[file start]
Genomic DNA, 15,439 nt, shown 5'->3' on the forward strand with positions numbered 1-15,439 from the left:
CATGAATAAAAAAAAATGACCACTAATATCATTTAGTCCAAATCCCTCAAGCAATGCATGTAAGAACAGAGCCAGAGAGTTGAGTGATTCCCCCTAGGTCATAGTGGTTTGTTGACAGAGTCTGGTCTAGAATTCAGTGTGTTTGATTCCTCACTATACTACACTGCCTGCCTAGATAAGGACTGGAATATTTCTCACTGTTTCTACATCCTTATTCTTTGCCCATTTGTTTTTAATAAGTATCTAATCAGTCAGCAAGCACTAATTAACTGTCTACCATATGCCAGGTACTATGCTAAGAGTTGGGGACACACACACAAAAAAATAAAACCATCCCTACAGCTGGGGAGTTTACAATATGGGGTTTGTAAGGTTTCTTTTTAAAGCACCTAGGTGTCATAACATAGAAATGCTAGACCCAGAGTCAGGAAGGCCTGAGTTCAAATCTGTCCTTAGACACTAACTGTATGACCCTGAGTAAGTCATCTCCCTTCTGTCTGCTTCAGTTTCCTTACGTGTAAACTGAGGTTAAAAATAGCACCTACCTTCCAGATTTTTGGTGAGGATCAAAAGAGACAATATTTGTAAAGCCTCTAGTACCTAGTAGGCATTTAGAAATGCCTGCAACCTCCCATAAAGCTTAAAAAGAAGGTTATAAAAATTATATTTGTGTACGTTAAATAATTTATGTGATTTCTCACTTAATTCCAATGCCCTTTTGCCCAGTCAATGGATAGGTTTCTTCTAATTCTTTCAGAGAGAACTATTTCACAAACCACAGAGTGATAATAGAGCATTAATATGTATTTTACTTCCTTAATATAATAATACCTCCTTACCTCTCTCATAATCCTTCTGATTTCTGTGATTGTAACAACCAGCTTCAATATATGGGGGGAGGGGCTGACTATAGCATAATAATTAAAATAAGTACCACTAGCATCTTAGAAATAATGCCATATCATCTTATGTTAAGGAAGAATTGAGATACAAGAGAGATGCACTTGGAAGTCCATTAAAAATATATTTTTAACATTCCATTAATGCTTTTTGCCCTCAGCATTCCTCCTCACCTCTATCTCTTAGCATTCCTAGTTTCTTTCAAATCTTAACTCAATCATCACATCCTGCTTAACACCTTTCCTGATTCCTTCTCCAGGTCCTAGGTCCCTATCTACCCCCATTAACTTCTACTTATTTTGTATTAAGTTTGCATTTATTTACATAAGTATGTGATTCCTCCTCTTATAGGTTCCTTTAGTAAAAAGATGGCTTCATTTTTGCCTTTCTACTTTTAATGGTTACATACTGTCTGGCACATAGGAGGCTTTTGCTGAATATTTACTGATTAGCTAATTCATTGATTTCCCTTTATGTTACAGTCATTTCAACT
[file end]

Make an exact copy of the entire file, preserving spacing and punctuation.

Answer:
Genomic DNA, 15,439 nt, shown 5'->3' on the forward strand with positions numbered 1-15,439 from the left:
CATGAATAAAAAAAAATGACCACTAATATCATTTAGTCCAAATCCCTCAAGCAATGCATGTAAGAACAGAGCCAGAGAGTTGAGTGATTCCCCCTAGGTCATAGTGGTTTGTTGACAGAGTCTGGTCTAGAATTCAGTGTGTTTGATTCCTCACTATACTACACTGCCTGCCTAGATAAGGACTGGAATATTTCTCACTGTTTCTACATCCTTATTCTTTGCCCATTTGTTTTTAATAAGTATCTAATCAGTCAGCAAGCACTAATTAACTGTCTACCATATGCCAGGTACTATGCTAAGAGTTGGGGACACACACACAAAAAAATAAAACCATCCCTACAGCTGGGGAGTTTACAATATGGGGTTTGTAAGGTTTCTTTTTAAAGCACCTAGGTGTCATAACATAGAAATGCTAGACCCAGAGTCAGGAAGGCCTGAGTTCAAATCTGTCCTTAGACACTAACTGTATGACCCTGAGTAAGTCATCTCCCTTCTGTCTGCTTCAGTTTCCTTACGTGTAAACTGAGGTTAAAAATAGCACCTACCTTCCAGATTTTTGGTGAGGATCAAAAGAGACAATATTTGTAAAGCCTCTAGTACCTAGTAGGCATTTAGAAATGCCTGCAACCTCCCATAAAGCTTAAAAAGAAGGTTATAAAAATTATATTTGTGTACGTTAAATAATTTATGTGATTTCTCACTTAATTCCAATGCCCTTTTGCCCAGTCAATGGATAGGTTTCTTCTAATTCTTTCAGAGAGAACTATTTCACAAACCACAGAGTGATAATAGAGCATTAATATGTATTTTACTTCCTTAATATAATAATACCTCCTTACCTCTCTCATAATCCTTCTGATTTCTGTGATTGTAACAACCAGCTTCAATATATGGGGGGAGGGGCTGACTATAGCATAATAATTAAAATAAGTACCACTAGCATCTTAGAAATAATGCCATATCATCTTATGTTAAGGAAGAATTGAGATACAAGAGAGATGCACTTGGAAGTCCATTAAAAATATATTTTTAACATTCCATTAATGCTTTTTGCCCTCAGCATTCCTCCTCACCTCTATCTCTTAGCATTCCTAGTTTCTTTCAAATCTTAACTCAATCATCACATCCTGCTTAACACCTTTCCTGATTCCTTCTCCAGGTCCTAGGTCCCTATCTACCCCCATTAACTTCTACTTATTTTGTATTAAGTTTGCATTTATTTACATAAGTATGTGATTCCTCCTCTTATAGGTTCCTTTAGTAAAAAGATGGCTTCATTTTTGCCTTTCTACTTTTAATGGTTACATACTGTCTGGCACATAGGAGGCTTTTGCTGAATATTTACTGATTAGCTAATTCATTGATTTCCCTTTATGTTACAGTCATTTCAACT